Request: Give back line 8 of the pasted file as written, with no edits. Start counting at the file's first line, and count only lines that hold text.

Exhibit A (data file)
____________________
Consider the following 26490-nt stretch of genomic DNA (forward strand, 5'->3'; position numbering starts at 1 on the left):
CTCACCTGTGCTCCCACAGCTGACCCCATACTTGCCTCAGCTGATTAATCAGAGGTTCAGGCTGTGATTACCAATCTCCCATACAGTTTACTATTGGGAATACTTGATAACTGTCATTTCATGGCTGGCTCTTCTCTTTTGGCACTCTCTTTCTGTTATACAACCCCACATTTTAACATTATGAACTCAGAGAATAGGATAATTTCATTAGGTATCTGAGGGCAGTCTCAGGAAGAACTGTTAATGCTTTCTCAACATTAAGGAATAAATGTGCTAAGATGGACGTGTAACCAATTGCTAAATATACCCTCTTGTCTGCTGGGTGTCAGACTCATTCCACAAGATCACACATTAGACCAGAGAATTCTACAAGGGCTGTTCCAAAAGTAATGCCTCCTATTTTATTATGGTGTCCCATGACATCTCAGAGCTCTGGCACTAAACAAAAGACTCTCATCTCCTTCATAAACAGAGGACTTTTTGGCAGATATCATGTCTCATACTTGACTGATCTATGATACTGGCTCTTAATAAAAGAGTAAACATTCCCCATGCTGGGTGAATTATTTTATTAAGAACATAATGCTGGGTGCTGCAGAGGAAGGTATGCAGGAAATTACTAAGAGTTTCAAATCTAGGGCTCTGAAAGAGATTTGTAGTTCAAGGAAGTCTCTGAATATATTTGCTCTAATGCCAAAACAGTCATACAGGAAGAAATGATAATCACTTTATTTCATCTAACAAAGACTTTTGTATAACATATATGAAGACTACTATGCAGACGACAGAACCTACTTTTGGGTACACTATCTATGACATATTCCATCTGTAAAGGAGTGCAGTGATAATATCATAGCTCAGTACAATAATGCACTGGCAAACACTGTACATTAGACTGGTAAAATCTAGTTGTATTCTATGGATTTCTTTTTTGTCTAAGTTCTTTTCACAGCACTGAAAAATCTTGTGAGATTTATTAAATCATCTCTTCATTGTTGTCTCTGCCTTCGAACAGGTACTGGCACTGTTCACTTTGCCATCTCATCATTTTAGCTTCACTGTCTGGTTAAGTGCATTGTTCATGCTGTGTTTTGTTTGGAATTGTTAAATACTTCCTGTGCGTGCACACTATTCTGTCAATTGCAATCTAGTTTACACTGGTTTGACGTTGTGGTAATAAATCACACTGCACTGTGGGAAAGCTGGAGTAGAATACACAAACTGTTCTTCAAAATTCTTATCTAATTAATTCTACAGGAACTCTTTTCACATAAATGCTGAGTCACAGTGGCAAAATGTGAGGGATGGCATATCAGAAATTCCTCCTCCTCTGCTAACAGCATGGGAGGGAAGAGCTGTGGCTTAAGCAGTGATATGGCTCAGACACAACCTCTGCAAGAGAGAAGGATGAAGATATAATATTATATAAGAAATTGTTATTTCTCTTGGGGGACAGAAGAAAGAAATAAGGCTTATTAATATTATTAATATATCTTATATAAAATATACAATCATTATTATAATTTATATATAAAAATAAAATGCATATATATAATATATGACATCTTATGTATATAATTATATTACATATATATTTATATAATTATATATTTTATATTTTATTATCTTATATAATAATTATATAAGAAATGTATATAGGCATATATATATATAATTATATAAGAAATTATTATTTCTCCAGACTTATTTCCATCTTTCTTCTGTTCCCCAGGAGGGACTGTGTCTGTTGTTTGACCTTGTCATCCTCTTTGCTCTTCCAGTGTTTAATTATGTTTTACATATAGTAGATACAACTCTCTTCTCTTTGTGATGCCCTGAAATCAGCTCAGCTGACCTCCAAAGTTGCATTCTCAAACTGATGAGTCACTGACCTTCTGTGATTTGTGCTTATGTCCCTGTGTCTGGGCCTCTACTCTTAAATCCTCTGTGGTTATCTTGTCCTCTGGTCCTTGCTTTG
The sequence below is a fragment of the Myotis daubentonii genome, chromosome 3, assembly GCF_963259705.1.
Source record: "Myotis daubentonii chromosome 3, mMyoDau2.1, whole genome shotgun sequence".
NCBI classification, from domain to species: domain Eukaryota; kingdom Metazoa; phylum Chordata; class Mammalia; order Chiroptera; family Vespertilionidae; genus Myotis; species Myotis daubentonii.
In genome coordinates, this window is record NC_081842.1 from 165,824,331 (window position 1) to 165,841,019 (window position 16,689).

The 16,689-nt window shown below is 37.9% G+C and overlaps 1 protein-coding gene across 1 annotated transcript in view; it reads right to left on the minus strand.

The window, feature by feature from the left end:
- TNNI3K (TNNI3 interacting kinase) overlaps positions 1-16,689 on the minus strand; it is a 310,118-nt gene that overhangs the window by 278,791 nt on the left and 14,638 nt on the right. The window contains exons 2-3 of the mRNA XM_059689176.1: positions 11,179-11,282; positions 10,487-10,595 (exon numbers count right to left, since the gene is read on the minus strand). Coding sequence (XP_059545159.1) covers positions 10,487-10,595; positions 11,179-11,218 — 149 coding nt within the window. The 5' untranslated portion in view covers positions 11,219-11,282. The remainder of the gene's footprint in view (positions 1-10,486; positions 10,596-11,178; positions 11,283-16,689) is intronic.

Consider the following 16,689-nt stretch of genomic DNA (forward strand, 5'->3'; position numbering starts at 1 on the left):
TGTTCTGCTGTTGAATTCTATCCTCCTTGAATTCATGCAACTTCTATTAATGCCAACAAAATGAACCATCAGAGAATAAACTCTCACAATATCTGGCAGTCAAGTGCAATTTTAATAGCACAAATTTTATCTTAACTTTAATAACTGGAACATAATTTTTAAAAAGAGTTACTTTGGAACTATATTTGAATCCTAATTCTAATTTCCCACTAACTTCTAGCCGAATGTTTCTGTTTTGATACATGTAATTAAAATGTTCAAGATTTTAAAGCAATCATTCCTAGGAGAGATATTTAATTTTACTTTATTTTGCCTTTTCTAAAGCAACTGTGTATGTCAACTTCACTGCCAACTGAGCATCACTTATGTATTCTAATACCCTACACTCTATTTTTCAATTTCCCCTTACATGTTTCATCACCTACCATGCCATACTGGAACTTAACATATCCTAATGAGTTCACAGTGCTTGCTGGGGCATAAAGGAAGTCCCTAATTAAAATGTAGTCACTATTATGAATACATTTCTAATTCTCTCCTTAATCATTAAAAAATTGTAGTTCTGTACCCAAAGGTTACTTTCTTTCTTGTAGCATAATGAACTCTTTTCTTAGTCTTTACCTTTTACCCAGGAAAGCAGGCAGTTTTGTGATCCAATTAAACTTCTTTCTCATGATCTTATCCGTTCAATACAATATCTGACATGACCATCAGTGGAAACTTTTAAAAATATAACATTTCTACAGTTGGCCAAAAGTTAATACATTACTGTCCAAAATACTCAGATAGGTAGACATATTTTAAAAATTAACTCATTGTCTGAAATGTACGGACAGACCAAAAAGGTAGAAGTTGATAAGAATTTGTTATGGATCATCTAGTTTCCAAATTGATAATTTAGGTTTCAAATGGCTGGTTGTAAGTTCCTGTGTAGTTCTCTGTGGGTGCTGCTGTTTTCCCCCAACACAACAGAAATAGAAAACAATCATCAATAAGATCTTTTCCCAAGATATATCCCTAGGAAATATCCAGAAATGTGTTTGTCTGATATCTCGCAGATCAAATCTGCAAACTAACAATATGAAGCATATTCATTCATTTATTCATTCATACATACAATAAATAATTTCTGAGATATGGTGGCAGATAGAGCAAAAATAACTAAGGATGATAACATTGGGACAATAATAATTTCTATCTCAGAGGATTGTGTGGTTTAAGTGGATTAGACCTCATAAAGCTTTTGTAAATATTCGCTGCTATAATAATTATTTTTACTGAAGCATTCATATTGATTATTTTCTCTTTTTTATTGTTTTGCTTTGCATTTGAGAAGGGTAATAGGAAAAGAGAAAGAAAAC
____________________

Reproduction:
The window, feature by feature from the left end: